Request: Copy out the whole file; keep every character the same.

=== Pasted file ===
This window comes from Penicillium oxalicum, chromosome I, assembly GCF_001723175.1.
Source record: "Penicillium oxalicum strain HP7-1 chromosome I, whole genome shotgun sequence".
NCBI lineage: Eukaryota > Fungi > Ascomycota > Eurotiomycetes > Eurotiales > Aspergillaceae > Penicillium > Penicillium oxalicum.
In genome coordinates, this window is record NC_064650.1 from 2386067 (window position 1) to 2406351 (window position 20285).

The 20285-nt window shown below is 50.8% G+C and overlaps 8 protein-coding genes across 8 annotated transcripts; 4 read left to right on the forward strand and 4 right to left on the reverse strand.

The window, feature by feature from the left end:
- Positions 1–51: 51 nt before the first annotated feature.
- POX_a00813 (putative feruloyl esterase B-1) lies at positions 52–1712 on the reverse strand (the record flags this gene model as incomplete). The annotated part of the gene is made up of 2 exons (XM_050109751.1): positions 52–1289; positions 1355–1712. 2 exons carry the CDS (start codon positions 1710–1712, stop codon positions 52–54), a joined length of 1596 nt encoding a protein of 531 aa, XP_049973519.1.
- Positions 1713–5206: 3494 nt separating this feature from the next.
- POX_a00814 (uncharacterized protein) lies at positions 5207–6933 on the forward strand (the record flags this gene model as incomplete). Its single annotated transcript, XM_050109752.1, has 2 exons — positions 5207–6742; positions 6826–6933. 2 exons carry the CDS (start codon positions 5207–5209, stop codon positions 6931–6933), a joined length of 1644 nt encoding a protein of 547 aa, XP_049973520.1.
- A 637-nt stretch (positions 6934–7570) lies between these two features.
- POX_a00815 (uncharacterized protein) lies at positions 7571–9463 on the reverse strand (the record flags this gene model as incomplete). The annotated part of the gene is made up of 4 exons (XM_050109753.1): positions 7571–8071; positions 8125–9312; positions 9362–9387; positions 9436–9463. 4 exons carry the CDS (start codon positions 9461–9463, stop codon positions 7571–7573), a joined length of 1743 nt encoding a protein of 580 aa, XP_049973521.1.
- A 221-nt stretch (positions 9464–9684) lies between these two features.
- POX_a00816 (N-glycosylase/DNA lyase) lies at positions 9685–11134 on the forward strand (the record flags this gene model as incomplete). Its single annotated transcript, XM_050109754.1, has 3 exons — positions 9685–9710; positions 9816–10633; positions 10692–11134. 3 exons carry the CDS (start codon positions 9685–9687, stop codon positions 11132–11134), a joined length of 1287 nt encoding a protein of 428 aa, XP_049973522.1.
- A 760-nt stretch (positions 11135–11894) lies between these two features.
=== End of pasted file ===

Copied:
This window comes from Penicillium oxalicum, chromosome I, assembly GCF_001723175.1.
Source record: "Penicillium oxalicum strain HP7-1 chromosome I, whole genome shotgun sequence".
NCBI lineage: Eukaryota > Fungi > Ascomycota > Eurotiomycetes > Eurotiales > Aspergillaceae > Penicillium > Penicillium oxalicum.
In genome coordinates, this window is record NC_064650.1 from 2386067 (window position 1) to 2406351 (window position 20285).

The 20285-nt window shown below is 50.8% G+C and overlaps 8 protein-coding genes across 8 annotated transcripts; 4 read left to right on the forward strand and 4 right to left on the reverse strand.

The window, feature by feature from the left end:
- Positions 1–51: 51 nt before the first annotated feature.
- POX_a00813 (putative feruloyl esterase B-1) lies at positions 52–1712 on the reverse strand (the record flags this gene model as incomplete). The annotated part of the gene is made up of 2 exons (XM_050109751.1): positions 52–1289; positions 1355–1712. 2 exons carry the CDS (start codon positions 1710–1712, stop codon positions 52–54), a joined length of 1596 nt encoding a protein of 531 aa, XP_049973519.1.
- Positions 1713–5206: 3494 nt separating this feature from the next.
- POX_a00814 (uncharacterized protein) lies at positions 5207–6933 on the forward strand (the record flags this gene model as incomplete). Its single annotated transcript, XM_050109752.1, has 2 exons — positions 5207–6742; positions 6826–6933. 2 exons carry the CDS (start codon positions 5207–5209, stop codon positions 6931–6933), a joined length of 1644 nt encoding a protein of 547 aa, XP_049973520.1.
- A 637-nt stretch (positions 6934–7570) lies between these two features.
- POX_a00815 (uncharacterized protein) lies at positions 7571–9463 on the reverse strand (the record flags this gene model as incomplete). The annotated part of the gene is made up of 4 exons (XM_050109753.1): positions 7571–8071; positions 8125–9312; positions 9362–9387; positions 9436–9463. 4 exons carry the CDS (start codon positions 9461–9463, stop codon positions 7571–7573), a joined length of 1743 nt encoding a protein of 580 aa, XP_049973521.1.
- A 221-nt stretch (positions 9464–9684) lies between these two features.
- POX_a00816 (N-glycosylase/DNA lyase) lies at positions 9685–11134 on the forward strand (the record flags this gene model as incomplete). Its single annotated transcript, XM_050109754.1, has 3 exons — positions 9685–9710; positions 9816–10633; positions 10692–11134. 3 exons carry the CDS (start codon positions 9685–9687, stop codon positions 11132–11134), a joined length of 1287 nt encoding a protein of 428 aa, XP_049973522.1.
- A 760-nt stretch (positions 11135–11894) lies between these two features.